American Monastic Newsletter

Volume 28, Number 1, February 1998



It began with an idea of Dr. Steven Schweitzer, professor of political science at Benedictine College in Atchison, KS. Having developed a personal appreciation of Benedictine spirituality, he began to reflect on the many ways in which these values could interact with issues in the social and physical sciences. He envisioned a conference where people from various academic disciplines could share their perspectives with one another. He also saw this as a way for people from many Benedictine educational institutions to get together and to affirm the distinctly monastic character of their style of education. The result was a conference in October of 1997 entitled "Benedictine Perspectives on the Environment."

The conference offered a broad and stimulating collection of presentations by monastics and non-monastics, teachers and practitioners, artists and theorists. The day began with theological reflections, joined to descriptions of practical programs which are under way at monasteries and which give expression to the Benedictine charism in actual everyday practice. The essence of this segment was the way in which the teaching of St. Benedict forms ecological practice.

The second group of workshops brought together monastic thought and other philosophies. Church teaching, public agenda, Native American and Franciscan elements entered into this dialogue. The range was further expanded with a cluster of presentations on the contributions of Benedictinism to past and present ecology, social thought, education and art.

The conference was affectionately dedicated to Eric Deitchman, OSB. Father Eric, a monk of St. Benedict's Abbey in Atchison, had served the past thirty-two years at St. Joseph Priory in Mineiros, Goias, Brazil. There he had become identified with the Benedictine spirit of stewardship among the people and environment of Brazil. Helping area farmers and herders to utilize available technology, he had assisted them also in forming a local agrarian cooperative and was its first president.

He was well known for his promotion of the development of the National Park of the Emas to preserve and protect the area's ecosystems. In 1995, the Catholic University of Goias granted him an honorary degree "Professor Benemerento" in recognition of his "scientific, educational and humanitarian work conducive to the development of the far southwest of Goias." It was through his work at the national park that Father Eric met Dr. Kent Radford, now head of the Nature Conservancy in Washington, DC. Dr. Radford gave the keynote address at the Atchison conference describing the monk's work, his important contribution both scientifically and spiritually, and his personal influence on Dr. Radford. Father Eric died from his cancer one week later at his monastery in Brazil.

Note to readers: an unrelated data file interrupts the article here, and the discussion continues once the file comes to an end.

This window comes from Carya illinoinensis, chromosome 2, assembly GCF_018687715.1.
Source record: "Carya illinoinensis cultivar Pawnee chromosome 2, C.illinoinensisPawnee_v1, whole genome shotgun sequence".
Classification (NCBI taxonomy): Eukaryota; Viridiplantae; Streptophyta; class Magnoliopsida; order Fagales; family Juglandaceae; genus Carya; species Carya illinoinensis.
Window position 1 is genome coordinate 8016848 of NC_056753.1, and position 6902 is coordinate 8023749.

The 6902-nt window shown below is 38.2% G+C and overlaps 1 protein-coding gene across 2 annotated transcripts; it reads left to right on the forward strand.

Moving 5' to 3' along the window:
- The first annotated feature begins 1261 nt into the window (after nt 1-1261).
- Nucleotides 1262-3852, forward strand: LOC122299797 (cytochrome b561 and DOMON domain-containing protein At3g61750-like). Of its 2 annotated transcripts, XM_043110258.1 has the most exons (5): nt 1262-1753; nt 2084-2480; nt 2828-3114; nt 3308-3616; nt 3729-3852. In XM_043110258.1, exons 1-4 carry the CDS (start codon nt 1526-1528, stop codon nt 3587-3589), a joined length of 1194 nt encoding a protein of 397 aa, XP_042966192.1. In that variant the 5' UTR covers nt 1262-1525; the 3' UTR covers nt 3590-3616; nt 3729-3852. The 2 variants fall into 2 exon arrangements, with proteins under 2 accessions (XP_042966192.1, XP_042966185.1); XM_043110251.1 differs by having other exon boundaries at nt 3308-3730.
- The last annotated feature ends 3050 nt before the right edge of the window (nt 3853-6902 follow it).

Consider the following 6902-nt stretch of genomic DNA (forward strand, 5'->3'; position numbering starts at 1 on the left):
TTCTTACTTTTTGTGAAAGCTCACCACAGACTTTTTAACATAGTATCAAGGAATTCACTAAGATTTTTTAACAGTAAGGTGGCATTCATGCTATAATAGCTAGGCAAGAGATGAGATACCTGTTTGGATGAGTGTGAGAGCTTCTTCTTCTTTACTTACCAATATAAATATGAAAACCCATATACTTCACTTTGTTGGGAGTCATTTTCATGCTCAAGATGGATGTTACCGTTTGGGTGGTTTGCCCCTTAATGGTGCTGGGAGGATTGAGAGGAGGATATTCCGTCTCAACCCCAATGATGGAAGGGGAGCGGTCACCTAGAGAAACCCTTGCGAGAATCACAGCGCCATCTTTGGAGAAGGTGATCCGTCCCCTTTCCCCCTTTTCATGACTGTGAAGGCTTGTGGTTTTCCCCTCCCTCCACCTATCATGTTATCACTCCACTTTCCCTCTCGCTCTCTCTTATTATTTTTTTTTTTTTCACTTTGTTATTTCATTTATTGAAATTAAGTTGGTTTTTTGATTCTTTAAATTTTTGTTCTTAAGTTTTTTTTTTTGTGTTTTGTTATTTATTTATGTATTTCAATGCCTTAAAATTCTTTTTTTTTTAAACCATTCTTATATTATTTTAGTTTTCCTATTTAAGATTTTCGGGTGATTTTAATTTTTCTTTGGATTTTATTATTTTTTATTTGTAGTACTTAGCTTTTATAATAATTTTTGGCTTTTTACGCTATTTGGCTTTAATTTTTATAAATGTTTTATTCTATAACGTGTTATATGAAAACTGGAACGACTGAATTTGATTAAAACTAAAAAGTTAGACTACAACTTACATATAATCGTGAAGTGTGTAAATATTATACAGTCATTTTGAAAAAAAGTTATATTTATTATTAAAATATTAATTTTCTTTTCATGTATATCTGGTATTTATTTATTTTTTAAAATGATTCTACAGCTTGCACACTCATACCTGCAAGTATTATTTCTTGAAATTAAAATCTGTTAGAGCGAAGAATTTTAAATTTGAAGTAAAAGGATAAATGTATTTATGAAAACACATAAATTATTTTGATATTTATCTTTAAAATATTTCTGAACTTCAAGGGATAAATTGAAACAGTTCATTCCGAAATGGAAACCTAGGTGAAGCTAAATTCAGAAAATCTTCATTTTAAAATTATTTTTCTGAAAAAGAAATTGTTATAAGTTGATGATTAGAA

It is hoped by organizers and participants at the conference that this will be a model for other such conferences. There is great benefit to be derived from sharing among faculty and students of Benedictine colleges. Bringing together people from a variety of fields allows for exploration of topics from diverse points of view. Conferences which apply monastic values to contemporary issues will foster further study and action. Other professors, institutions and monasteries are being encouraged to consider hosting such events in the future.

A full list of presentation topics from the meeting is listed below and these may be ordered on audio tapes. They are $4.00 each and are available by contacting:

Judith Sutera, OSB
Mount St. Scholastica
801 South 8th
Atchison, KS 66002


1. "Elements of Process Thinking in the Rule of Benedict" - Terrence Kardong, OSB

"The Garden and the Desert" - Mark Gruber

2. "Water, Oneness and the West" - Hugh Feiss, OSB

"A Marian Body: Monastic Environment and the Groaning of Creation" - Iain Highet

3. "Sustainability and the Benedictine Way" - Russell Butkus

"The Vow of Stability and Environmental Stewardship" - John Klassen, OSB

4. "Benedictine, Franciscan and Native American Consciousness" - Thomas Marshall

"Learning from Each Other: Native American and Benedictine Perspectives on the Environment" - Robert Craig

5. "A Benedictine and Franciscan Connection?" - Phil Hoebing, OFM

"Benedictine Responsibility and Franciscan Mutuality: Complementary Perspectives" - Dawn Nothwehr, OSF

6. "Considering a Balanced Environment: The Benedictine Message" - Peter Longo

"The New Environmental Agenda and Benedictine Perspectives: Exploring the Linkages" - Chris Reed

"Stewards and Companions: Official Catholic Teaching on the Environment" - Roger Bergman

7. "Benedictines and National Catholic Rural Life" - David Andrews

8. "Land Stewardship at St. John's Abbey" - Paul Schweitz, OSB

"Impact of Land Use on Climate and Environment: The Medieval Benedictine Contribution" - Benjamin Tremmel, OSB

9. "Benedictinism and Political Bioregionalism" - Darren Samson

"Balance of Perspectives in Environmental Policy" - Michael McEwen

10. "Balancing Energy Conservation With Resource Conservation: A Wind Power Study" - Ernie Diedrich "Harnessing the Wind" - Bernadette Bodine, OSB

11. "Rule of Benedict and Stewardship of the Earth" - Patricia Minx

"Reconnecting with Creation" - Barbara McCracken, OSB

12. Environmental Studies Program at St. Vincent College:

"The Monastery Run Improvement Project" - Caryl Fish

"Undergraduate Environmental Studies Program" - William Hisker

"Teaching Teachers to Grow the environment" - Frances Murphy Zauhar

13. Keynote Address - "The Garden and the Gardeners" - Kent Radford

Contents February 1998


ABA. Newsletter (February 1998) / © Copyright 1997-2009 by American Benedictine Academy / Managing Editor: Renee Branigan OSB, Box 364, Sacred Heart Monastery, Richardton, ND 58652 / HTML version: Tom Gillespie OSB /